There's a lot to know and and it's not just preparing your dog for the arrival of the baby, but setting up the long term relationship between your child and all your pets. The months before your child's birth and the first few months with your new baby are important, but there are also years of transitions where supervision and management will be needed. Being educated, learning what to expect and ensuring safety are parts of preparing for life with children and pets.
Great resources for expectant parents and parents of young children are the Family Paws website and Family Paws Parent Educators. These pet professionals offer presentations and in-home consultations to help parents learn to manage babies, children, and dogs. To find a Family Paws presenter near you, click here.
To get started, we asked some other members of the Family Paws Parent Education team what is the most important thing they recommend expectant parents do to prepare their dog for a new baby? Here are their suggestions:
Jennifer Shryock, founder of Family Paws Parent Education in Cary, North Carolina, www.familypaws.com
"Practice flexible management options while they are in the home!"
Kate Anders, FPPE Advisory Team Member and owner of Pretty Good Dog in Minneapolis/St. Paul, Minnesota, prettygooddog.com
"Pay attention to how you interact with your dog now. Are there any things you do that you would not want to see a 1, 2, or 3 year old child mimic? And if so, can you think of alternatives or variations of what you are doing that might be more appropriate and child-friendly? Anytime you get stumped, reach out to your FPPE professional - that's why we are here! Behavior change and training is not about trying to quit doing something - but about finding new ways to meet everyone's needs!"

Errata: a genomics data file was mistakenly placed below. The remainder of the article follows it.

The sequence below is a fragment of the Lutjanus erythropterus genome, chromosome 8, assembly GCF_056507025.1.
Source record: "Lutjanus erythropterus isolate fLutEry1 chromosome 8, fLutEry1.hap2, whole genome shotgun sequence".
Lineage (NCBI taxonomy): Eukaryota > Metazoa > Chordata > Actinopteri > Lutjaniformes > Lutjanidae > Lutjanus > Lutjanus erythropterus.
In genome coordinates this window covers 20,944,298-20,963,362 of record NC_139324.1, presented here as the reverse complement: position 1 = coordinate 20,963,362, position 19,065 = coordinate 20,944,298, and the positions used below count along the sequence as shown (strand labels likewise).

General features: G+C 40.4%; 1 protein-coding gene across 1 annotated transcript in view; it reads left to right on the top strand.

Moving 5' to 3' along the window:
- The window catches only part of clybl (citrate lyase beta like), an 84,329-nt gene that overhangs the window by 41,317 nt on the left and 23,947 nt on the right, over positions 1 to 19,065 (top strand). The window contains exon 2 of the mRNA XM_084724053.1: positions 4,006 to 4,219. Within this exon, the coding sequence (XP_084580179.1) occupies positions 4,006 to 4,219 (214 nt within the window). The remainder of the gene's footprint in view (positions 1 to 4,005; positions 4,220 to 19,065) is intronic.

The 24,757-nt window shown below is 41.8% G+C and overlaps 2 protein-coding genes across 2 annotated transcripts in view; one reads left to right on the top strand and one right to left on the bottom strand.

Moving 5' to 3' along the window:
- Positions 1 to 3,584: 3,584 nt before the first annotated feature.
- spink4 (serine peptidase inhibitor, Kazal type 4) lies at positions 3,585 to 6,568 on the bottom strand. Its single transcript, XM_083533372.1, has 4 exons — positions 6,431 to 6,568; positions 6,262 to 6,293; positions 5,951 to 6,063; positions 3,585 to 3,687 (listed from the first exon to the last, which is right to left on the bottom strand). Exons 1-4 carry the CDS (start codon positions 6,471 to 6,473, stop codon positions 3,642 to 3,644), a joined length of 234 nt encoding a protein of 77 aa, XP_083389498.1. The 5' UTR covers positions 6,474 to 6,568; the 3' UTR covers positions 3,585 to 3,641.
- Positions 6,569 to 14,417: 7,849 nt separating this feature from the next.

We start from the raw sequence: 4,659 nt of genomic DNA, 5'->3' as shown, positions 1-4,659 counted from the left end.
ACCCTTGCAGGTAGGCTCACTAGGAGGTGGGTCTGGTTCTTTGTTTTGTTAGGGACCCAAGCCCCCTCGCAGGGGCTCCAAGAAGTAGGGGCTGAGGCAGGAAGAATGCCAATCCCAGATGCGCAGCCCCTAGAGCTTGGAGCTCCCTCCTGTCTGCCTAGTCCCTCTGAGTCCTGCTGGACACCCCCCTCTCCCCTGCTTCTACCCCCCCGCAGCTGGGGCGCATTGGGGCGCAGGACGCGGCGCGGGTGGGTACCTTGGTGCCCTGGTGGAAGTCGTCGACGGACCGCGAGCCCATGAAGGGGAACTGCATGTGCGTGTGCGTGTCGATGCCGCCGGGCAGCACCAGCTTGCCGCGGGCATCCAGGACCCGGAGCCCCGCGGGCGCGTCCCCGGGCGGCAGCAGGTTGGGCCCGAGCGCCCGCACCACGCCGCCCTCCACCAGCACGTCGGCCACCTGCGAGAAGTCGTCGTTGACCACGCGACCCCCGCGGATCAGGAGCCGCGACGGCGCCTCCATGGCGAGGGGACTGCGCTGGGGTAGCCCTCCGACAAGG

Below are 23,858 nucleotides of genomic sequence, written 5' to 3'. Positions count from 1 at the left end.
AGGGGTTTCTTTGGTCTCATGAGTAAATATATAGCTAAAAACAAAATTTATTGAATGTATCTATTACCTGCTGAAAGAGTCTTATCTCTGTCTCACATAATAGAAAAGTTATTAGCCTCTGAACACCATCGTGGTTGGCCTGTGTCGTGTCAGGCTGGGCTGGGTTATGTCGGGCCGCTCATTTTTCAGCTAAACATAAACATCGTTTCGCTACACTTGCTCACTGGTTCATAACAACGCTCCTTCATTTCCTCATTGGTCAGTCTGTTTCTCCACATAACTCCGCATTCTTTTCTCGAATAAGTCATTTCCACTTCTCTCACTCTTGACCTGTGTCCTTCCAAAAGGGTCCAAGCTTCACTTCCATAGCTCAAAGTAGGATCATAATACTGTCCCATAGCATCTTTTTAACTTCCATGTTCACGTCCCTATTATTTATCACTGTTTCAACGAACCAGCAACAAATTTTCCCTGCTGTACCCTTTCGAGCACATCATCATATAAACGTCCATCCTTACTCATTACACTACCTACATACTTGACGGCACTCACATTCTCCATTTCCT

Colleen Pelar, author of Living With Kids and Dogs and owner of All About Dogs in Northern Virginia, livingwithkidsanddogs.com
"Teaching your dog to be happy and relaxed (not just quiet) in another room when you are home. Lots of dogs are great with separation when people are at work, but get very distressed when they know their family is home, but cannot be with them. It's a very handy skill, but much easier to teach BEFORE the baby arrives."
Lisa Bert, owner of Fingers and Paws Dog Training in Westford, Massachusetts, fingersandpaws.com
"Heavily reinforce calm behaviors by your dog in every situation, not just in training sessions. It is easier before the baby comes for parents to focus, watch for, and reinforce the more subtle signs of relaxation (sighs, weight shift onto side in down position, head down on paws or floor, etc.). Even relatively calm dogs can become excited or anxious about baby cries and all the disruption that comes with having children in the house. Helping your dog to learn to self-calm will help him to cope when you are preoccupied with baby."
Amy Weeks, owner of Amy's Canine Kindergarten in Tampa, Florida, amysk9kindergarten.com
"Give yourself options. You want to have several options during those times when the baby is crying, the phone is ringing and the someone is at the door. I suggest taking a good look at your house and map out options for separating the baby and the dog(s). Use gates, crates, playpens, bedrooms, whatever will work for you. Practice having your dogs "go to" their areas now, before the baby comes."
Other resources to help you prepare for life with dogs and children:
Living with Kids and Dogs without Losing Your Mind by Colleen Pelar
Happy Kids Happy Dogs by Barbara Shumannfang